Now, onto what happened in the last month.
I wrote seven blog posts and recorded two podcast episodes.
I previously shared my views on one-on-one meetings and how engineers should own that meeting and drive it. Adding to that, I experienced the best strategy to drive a meeting is having one shared document between my manager and me. We use the document together, which helps us structure topics and don't miss out on anything. In this blog post, I shared my template and how to use it.
I believe that timely estimations are underrated. I've seen that having no estimates or using complexity-based assessments creates more problems than decent timely estimations. Of course, if you can do them well, any strategy works. Nevertheless, adequately doing time estimates is more effortless than others.
Communication is far more critical than other technical skills. Good technical skills pay the bills; good communication skills help you grow by boosting any other skill (including technical). Writing is one of the most critical communication skills for software engineers, especially in remote work. Yet, it is one of the most overlooked ones.
In the last couple of months, I reorganized our team's documents, and I got positive feedback from my peers and other people at the company. So I shared my approach with you. The primary trick I used was separating the documentation mindset from the engineering mindset. They are different and have to be approached distinctly.
It doesn't matter if you are an engineer or manager; you make decisions all the time. Often, communicating the decisions is more important than the decision itself because it defines if the decision will be implemented successfully or not.
As we are all different than each other, we sometimes face disagreements. Avoiding confrontation looks like a strategy to prevent frictions in the first place. However, the issues add up, and it results in a significant conflict. Having more minor disagreements is natural and more healthy. But if we find ourselves in a big one -as I was in before- we need to have strategies to solve them. I shared the techniques I've seen work.
Susan Bond is the former COO of TravisCI and a leadership coach. I follow her newsletter called Observations and Annotations. In this episode, we talked about how much a leader should protect their team and how they can find their leadership style.
In the previous Mektup, I promised to write a blog post about why I moved away from having live streams. Two of the primary points were not being asynchronous and not having engagement. With the podcasting approach, I feel that I've found the right path for the content I produce. All my evaluation and decision points are in the blog post.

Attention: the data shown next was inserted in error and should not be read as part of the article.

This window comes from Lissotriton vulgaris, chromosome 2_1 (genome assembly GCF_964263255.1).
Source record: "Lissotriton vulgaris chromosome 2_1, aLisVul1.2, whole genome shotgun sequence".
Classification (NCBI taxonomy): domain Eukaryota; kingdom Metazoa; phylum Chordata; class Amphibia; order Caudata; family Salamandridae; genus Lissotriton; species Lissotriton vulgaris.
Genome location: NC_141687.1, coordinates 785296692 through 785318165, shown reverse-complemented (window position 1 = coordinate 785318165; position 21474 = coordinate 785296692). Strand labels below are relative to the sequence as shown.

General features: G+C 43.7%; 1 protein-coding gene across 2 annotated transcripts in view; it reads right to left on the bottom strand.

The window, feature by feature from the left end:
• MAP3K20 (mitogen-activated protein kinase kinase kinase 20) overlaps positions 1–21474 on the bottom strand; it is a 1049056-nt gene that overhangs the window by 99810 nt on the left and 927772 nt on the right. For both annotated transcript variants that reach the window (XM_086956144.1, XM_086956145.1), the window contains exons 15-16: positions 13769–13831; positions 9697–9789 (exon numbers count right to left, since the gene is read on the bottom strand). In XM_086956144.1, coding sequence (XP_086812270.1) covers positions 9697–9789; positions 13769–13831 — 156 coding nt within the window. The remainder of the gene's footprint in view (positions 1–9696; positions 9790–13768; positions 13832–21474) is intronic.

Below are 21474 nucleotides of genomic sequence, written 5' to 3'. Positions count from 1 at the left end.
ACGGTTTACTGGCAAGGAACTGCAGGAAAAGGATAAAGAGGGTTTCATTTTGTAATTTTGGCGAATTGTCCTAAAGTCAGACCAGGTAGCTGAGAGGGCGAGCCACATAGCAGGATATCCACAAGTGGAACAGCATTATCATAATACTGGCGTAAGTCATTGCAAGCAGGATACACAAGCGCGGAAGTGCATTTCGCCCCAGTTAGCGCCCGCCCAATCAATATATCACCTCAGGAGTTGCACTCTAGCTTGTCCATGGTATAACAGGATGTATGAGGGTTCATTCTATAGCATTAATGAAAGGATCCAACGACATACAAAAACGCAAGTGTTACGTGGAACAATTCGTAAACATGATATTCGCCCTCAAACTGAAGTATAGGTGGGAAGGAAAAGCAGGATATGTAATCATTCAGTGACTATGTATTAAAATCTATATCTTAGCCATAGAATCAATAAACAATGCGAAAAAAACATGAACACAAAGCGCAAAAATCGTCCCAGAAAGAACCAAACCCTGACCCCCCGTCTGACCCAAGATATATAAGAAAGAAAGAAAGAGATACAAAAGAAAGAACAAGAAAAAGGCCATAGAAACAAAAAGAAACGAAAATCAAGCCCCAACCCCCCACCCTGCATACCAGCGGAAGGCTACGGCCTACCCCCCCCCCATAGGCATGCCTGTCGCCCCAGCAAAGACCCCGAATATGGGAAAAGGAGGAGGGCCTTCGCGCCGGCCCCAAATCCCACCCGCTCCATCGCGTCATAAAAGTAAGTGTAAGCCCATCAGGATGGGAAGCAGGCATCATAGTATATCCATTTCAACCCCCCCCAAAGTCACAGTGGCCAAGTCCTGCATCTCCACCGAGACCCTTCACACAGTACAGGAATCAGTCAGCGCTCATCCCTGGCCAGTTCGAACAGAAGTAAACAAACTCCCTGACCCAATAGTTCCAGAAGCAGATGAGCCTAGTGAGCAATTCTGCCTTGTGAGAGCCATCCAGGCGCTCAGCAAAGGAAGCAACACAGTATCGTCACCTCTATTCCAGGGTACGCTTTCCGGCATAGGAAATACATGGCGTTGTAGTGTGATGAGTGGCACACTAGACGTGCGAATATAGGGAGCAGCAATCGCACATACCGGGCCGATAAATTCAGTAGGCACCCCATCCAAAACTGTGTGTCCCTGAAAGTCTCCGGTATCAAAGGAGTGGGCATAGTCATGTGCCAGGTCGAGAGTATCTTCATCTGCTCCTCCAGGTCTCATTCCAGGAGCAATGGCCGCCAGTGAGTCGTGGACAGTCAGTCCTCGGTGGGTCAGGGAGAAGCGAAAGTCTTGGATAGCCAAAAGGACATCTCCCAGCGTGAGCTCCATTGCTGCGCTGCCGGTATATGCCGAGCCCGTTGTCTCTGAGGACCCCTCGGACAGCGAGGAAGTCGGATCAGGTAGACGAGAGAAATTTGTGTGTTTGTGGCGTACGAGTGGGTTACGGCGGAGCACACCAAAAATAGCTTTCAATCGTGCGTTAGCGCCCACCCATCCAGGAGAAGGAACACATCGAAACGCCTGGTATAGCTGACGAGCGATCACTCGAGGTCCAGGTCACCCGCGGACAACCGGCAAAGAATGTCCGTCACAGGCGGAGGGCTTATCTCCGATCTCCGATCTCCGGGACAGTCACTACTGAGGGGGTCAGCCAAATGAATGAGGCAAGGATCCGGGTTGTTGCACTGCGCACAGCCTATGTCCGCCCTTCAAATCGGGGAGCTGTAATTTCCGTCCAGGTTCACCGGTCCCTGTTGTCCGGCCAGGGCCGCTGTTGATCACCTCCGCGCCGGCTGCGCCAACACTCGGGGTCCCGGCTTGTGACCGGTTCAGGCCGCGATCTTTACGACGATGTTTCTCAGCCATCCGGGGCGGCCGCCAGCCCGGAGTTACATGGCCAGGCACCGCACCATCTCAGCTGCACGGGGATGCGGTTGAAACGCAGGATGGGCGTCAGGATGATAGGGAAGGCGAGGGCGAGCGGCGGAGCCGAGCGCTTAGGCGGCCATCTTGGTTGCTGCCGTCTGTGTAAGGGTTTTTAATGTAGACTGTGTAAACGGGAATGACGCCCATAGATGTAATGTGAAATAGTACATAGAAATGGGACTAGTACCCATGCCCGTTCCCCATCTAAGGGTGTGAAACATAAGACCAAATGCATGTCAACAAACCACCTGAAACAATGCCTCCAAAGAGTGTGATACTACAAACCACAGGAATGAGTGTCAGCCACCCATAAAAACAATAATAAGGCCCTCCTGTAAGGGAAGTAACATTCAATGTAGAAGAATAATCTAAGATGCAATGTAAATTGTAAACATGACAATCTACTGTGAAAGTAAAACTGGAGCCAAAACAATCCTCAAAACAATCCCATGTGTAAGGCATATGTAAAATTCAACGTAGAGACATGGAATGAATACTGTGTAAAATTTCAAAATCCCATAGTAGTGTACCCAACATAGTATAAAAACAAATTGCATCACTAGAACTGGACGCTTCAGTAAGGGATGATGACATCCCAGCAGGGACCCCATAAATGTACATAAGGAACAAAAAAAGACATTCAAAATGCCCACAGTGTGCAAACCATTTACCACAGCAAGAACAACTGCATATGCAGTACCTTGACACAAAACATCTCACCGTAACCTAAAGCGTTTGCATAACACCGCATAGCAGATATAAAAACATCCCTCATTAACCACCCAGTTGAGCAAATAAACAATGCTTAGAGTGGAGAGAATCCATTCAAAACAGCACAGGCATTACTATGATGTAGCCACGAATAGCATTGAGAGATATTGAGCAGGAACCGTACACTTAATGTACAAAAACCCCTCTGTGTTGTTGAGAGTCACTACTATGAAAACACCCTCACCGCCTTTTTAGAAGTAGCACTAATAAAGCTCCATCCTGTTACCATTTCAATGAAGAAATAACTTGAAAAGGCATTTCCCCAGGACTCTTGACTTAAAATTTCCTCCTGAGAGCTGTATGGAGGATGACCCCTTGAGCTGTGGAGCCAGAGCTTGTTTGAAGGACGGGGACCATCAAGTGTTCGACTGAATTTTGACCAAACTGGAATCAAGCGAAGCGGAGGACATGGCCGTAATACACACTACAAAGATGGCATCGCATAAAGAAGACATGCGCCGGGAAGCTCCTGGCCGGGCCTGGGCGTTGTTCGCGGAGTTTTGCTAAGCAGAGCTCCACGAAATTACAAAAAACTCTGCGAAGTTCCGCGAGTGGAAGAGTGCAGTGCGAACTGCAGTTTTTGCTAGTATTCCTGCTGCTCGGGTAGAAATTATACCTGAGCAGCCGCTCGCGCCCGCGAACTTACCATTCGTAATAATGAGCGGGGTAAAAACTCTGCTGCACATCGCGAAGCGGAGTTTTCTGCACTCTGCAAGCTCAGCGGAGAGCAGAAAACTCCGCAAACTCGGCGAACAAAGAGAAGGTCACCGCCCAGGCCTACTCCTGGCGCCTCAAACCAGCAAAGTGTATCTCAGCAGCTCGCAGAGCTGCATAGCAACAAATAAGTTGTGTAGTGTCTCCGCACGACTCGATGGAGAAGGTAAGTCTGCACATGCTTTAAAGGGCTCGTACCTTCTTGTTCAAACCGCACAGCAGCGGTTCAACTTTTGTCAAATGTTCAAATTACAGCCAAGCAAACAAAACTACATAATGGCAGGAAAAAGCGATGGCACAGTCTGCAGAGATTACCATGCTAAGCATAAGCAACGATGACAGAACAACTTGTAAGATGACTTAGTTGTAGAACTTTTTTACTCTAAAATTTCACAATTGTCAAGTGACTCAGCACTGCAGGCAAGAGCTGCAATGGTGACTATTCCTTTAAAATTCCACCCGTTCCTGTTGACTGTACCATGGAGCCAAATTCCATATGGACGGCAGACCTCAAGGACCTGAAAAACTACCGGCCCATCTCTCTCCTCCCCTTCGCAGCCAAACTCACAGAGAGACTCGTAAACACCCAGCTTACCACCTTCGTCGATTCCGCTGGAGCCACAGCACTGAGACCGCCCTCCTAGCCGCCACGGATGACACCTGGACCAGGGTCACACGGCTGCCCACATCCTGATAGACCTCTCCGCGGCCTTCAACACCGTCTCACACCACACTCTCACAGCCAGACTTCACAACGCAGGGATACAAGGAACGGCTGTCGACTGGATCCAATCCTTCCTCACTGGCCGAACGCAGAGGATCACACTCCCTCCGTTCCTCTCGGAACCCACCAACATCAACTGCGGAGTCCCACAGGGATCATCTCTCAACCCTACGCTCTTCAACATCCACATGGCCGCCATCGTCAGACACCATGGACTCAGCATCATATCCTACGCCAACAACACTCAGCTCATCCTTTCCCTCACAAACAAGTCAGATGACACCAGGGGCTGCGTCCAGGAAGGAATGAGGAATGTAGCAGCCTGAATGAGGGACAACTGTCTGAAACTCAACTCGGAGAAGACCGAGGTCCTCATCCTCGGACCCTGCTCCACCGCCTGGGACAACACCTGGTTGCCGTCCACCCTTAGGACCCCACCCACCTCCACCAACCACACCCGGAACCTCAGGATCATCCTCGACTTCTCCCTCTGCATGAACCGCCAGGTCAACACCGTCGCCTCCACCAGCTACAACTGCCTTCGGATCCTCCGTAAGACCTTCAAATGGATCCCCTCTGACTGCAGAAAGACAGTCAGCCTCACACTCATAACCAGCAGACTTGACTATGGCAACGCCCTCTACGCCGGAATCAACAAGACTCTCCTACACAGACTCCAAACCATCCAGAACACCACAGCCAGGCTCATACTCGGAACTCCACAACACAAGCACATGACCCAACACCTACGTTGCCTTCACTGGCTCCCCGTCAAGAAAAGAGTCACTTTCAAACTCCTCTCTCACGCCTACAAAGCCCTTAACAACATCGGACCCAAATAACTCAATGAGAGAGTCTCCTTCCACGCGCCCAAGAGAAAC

I have another blog called Bi' Tek Dünya, in which I write articles in Turkish. Recently, my friend Sabrican and I started a new podcast in our native language, Turkish. We're having a casual chat about the things we read and researched. In the last two episodes, we talked about Atomic Habits. As of this week, I'm editing the new recording; stay tuned!
☝Three Articles and One Book I Recommend Reading
This article is old but gold. It's one of the posts I read time-to-time. Writing code that's deletable or changeable in the first place is a mindset to have when you grow in your career. Truly understanding and accepting that the code will change or be deleted helps to approach problems differently.
In my coaching sessions, I often see that people hesitate to ask questions. Especially juniors have a difficult time when their senior colleagues have a high work backlog. Steve talks about how you should form the questions in different setups. Some questions are better to ask colleagues, but that's not all. Yet, one behavior that is required in all questions is you need to prepare before asking.
Resilience is not something you have; it's something you learn. In the middle of the pandemic, resilience is often overused, and people think that they are resilient or not. However, reflecting on the events happening at work and in personal life is learnable. The researches mentioned in the article shows that our resilience is defined by how we perceive possible traumatic events. The decisive point is how we frame them: an opportunity to learn or a threat.
I have read this book in Fall 2020. At that time, I was recovering from burnout, and I was keen on changing my work style. Being in the flow state that Csikszentmihalyi talks about was missing in my work for a long time. It's also not only work; our lives are filled with constant distractions that we cannot focus on anything anymore. The average number of mobile push notifications in the US is 46 per day, and on top, we have distractions caused by YouTube, Twitch, and Netflix. After reading Deep Work, I decided to change my life a little bit. It's a work-in-progress, but I'm way happier than before. I recommend you to think about how distracted you are and whether you want to change it or not. If you have the same feelings as me, get this book. If not, that's great; keep going!
That's it. If you have any strategies to improve the quality of your work, I'm all ears. :)
And one last thing: please share this newsletter with someone who might find it helpful.